The documentation set for this product strives to use bias-free language. For the purposes of this documentation set, bias-free is defined as language that does not imply discrimination based on age, disability, gender, racial identity, ethnic identity, sexual orientation, socioeconomic status, and intersectionality. Exceptions may be present in the documentation due to language that is hardcoded in the user interfaces of the product software, language used based on RFP documentation, or language that is used by a referenced third-party product. Learn more about how Cisco is using Inclusive Language.
Digital transformation is fueling the fourth industrial revolution. Learn how the University of Wisconsin – Milwaukee partnered with Cisco and Rockwell to launch The Connected Systems Institute – a center of excellence in next-generation manufacturing
Customer Name: University of Wisconsin- Milwaukee
Location: Milwaukee, Wisconsin
Number of Employees: 6189
● Prepare the manufacturing workforce for the future
● Accelerate industry and academic innovation
● Facilitate digital transformation in manufacturing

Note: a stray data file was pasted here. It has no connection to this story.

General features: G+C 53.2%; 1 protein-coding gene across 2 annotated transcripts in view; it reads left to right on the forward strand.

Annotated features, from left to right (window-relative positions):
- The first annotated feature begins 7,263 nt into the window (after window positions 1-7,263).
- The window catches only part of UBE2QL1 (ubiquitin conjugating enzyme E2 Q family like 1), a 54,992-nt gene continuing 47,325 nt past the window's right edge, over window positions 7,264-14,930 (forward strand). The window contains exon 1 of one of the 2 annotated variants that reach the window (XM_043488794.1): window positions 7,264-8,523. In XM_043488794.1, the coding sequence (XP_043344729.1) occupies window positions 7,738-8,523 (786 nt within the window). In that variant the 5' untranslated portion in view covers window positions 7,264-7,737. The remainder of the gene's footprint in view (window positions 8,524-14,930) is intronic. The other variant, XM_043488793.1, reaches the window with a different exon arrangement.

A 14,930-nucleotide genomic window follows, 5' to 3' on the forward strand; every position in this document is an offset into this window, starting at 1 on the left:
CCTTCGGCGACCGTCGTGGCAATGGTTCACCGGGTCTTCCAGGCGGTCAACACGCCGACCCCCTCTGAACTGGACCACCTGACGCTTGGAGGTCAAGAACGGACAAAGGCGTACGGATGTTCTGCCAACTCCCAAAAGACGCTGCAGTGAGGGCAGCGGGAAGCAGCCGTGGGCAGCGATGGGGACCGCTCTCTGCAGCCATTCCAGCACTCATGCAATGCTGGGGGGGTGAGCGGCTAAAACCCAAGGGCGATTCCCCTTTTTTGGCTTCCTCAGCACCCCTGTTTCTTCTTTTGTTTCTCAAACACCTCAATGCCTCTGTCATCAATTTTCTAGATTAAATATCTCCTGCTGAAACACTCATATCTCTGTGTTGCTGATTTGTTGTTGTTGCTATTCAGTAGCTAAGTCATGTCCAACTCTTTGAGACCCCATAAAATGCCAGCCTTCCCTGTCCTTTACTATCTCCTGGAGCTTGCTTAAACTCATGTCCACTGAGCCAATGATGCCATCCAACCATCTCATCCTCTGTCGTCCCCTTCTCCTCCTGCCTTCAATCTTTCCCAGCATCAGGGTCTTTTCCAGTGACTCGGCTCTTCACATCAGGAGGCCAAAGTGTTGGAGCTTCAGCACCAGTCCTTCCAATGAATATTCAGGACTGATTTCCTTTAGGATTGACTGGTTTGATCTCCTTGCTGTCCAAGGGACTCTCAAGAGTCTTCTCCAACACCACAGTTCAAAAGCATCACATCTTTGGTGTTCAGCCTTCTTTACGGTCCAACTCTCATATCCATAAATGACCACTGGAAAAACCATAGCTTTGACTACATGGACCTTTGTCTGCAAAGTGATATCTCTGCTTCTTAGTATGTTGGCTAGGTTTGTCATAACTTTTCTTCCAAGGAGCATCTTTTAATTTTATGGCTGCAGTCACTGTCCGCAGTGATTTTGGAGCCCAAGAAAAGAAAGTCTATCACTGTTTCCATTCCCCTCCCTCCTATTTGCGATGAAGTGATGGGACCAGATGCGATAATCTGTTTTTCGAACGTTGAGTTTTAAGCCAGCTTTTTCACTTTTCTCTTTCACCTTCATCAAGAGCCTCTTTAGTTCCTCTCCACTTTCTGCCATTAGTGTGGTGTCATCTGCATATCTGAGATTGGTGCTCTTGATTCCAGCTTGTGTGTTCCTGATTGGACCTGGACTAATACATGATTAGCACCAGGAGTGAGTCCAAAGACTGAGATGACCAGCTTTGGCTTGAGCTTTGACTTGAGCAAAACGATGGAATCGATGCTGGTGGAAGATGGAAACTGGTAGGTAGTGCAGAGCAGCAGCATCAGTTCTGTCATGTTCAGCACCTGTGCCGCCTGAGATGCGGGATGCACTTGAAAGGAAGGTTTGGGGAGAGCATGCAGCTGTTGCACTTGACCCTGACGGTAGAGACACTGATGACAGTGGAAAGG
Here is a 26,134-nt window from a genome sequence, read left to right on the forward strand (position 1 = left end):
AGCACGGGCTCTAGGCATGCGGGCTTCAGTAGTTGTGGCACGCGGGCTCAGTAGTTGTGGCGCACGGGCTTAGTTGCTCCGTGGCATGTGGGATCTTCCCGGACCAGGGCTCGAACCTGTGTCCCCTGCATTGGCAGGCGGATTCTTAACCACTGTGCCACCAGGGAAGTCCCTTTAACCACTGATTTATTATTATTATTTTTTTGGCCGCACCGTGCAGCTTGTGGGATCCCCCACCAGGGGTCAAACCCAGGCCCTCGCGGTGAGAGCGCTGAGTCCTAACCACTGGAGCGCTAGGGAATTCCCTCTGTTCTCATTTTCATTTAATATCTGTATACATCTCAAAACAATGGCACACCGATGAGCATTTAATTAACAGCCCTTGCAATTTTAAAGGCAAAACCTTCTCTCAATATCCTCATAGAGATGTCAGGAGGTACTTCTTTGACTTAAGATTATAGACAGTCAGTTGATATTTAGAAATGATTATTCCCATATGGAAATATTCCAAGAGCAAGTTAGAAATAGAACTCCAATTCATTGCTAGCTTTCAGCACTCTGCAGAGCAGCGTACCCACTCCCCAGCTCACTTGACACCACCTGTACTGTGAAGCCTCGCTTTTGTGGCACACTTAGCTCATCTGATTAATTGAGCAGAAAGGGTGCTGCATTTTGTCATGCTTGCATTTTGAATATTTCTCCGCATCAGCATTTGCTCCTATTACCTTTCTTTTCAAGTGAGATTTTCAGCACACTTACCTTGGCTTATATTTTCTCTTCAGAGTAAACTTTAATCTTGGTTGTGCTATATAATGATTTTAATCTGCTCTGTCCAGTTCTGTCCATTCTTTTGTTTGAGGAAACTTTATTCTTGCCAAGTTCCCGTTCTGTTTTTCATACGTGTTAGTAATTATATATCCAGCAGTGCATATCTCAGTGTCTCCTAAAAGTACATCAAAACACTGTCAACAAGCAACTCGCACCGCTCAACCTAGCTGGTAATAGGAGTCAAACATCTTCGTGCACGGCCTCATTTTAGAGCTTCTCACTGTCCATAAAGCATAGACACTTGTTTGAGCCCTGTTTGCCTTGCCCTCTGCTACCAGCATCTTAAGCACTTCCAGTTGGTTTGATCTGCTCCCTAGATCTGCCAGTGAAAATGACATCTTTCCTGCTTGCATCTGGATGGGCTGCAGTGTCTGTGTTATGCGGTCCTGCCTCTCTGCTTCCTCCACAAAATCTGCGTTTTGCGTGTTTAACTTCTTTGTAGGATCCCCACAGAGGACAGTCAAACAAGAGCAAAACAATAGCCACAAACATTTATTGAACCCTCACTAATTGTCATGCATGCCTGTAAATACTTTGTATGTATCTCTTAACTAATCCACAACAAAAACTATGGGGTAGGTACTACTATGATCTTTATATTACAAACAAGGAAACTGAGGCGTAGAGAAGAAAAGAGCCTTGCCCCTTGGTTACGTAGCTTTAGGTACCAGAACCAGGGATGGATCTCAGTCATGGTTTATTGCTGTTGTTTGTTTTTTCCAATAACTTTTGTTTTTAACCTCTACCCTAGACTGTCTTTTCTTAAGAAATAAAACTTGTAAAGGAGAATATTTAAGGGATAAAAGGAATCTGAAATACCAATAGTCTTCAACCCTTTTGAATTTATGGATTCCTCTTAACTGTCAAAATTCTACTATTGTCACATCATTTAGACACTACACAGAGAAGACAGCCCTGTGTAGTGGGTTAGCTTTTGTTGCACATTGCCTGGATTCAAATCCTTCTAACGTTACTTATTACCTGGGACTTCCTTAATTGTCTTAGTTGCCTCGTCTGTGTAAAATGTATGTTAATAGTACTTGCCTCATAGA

● Develops manufacturing domain specialists
● Addresses the shortage of trained workers
● Offers center of excellence in next-generation manufacturing
Digital transformation is fueling what is often called the fourth industrial revolution. To compete effectively, manufacturers must switch from static to dynamic operations by harnessing the power of artificial intelligence, robotics, cloud computing, supply chain technology, and the Industrial Internet of Things (IIoT).
To do so, manufacturers need workers capable of using these technologies—but there is a critical shortage of these skillsets. According to a May 2021 CNN article, industry posted more than half a million job openings.1 And a study published by Deloitte and The Manufacturing Institute anticipates that as many as 2.1 million manufacturing jobs will remain unfilled through 2030.2 This report raises a red flag: the worker shortage will negatively impact production and revenue and could cost the U.S. economy up to $1 trillion by 2030. Looking at this shortage in the Milwaukee metro area over the next 10 years, there is a 63 percent projected growth in need for employees with cybersecurity skills and a 34 percent projected growth in need for data analytics and visualization skills3.